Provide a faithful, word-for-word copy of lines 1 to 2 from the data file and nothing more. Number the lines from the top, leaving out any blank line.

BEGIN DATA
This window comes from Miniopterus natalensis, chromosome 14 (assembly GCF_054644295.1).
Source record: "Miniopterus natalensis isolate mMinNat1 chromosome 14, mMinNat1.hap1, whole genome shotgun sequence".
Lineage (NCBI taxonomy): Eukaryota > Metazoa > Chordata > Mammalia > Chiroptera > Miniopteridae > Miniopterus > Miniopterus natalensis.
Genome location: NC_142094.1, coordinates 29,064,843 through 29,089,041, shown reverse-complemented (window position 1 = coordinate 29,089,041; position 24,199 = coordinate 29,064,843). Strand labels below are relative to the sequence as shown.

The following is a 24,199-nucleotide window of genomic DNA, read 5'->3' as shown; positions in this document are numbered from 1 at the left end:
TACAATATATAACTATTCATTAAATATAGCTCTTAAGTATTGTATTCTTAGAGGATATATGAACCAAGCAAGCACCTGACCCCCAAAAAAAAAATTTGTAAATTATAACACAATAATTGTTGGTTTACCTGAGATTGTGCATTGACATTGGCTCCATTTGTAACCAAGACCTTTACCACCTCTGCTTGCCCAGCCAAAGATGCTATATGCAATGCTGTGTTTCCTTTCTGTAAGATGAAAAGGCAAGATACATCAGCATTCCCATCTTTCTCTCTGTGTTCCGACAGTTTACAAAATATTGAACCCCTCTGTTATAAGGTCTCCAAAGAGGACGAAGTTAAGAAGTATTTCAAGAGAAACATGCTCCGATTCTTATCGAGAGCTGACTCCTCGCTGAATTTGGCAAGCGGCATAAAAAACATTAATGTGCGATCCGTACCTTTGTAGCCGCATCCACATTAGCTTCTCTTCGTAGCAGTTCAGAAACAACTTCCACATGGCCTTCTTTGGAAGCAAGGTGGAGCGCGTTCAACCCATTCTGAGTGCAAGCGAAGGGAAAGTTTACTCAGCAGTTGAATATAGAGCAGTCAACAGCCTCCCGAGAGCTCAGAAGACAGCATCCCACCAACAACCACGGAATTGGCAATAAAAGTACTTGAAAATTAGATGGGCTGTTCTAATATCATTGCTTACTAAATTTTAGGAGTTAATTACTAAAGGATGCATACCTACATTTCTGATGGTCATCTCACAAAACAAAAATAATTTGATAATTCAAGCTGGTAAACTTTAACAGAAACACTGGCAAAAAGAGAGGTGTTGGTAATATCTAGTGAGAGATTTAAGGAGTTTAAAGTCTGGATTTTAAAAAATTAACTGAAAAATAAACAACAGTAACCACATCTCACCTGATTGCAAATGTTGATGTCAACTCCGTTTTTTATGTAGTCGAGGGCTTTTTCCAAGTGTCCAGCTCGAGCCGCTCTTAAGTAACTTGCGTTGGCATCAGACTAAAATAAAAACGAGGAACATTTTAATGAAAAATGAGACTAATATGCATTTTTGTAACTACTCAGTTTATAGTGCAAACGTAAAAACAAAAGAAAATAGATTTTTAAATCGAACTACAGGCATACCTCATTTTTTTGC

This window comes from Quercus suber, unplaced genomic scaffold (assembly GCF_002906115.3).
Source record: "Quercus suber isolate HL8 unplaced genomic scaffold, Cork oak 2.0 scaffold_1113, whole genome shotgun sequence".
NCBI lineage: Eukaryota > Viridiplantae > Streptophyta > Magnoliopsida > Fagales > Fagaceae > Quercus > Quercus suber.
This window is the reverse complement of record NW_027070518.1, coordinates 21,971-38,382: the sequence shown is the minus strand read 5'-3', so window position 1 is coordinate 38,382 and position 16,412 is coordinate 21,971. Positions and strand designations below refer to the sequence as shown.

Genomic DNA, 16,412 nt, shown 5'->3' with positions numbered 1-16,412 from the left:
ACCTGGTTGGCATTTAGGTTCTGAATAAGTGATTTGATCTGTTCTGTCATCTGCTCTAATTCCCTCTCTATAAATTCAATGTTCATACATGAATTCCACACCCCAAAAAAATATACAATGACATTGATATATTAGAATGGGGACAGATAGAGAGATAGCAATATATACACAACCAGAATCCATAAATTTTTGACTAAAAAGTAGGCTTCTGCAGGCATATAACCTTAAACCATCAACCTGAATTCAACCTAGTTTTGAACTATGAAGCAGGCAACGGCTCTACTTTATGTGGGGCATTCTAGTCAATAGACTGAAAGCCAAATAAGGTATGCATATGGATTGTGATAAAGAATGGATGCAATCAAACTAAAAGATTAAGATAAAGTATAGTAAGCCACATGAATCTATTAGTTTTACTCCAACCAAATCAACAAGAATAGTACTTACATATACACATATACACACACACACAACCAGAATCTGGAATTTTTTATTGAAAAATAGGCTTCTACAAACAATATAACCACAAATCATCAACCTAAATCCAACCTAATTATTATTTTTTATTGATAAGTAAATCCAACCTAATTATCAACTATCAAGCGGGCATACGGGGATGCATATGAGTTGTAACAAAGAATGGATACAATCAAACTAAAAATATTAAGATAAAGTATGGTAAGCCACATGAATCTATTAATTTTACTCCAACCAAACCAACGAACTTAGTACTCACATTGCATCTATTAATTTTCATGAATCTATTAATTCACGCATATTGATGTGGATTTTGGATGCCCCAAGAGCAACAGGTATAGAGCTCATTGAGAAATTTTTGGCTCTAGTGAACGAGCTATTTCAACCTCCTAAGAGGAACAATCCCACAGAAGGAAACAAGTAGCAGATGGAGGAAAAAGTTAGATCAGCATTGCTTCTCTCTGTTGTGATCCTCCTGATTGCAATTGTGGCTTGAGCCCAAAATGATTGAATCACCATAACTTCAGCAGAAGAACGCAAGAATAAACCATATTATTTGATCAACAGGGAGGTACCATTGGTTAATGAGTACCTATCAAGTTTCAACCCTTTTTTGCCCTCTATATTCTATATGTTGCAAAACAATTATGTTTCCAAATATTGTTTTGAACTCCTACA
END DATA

This window comes from Miniopterus natalensis, chromosome 14 (assembly GCF_054644295.1).
Source record: "Miniopterus natalensis isolate mMinNat1 chromosome 14, mMinNat1.hap1, whole genome shotgun sequence".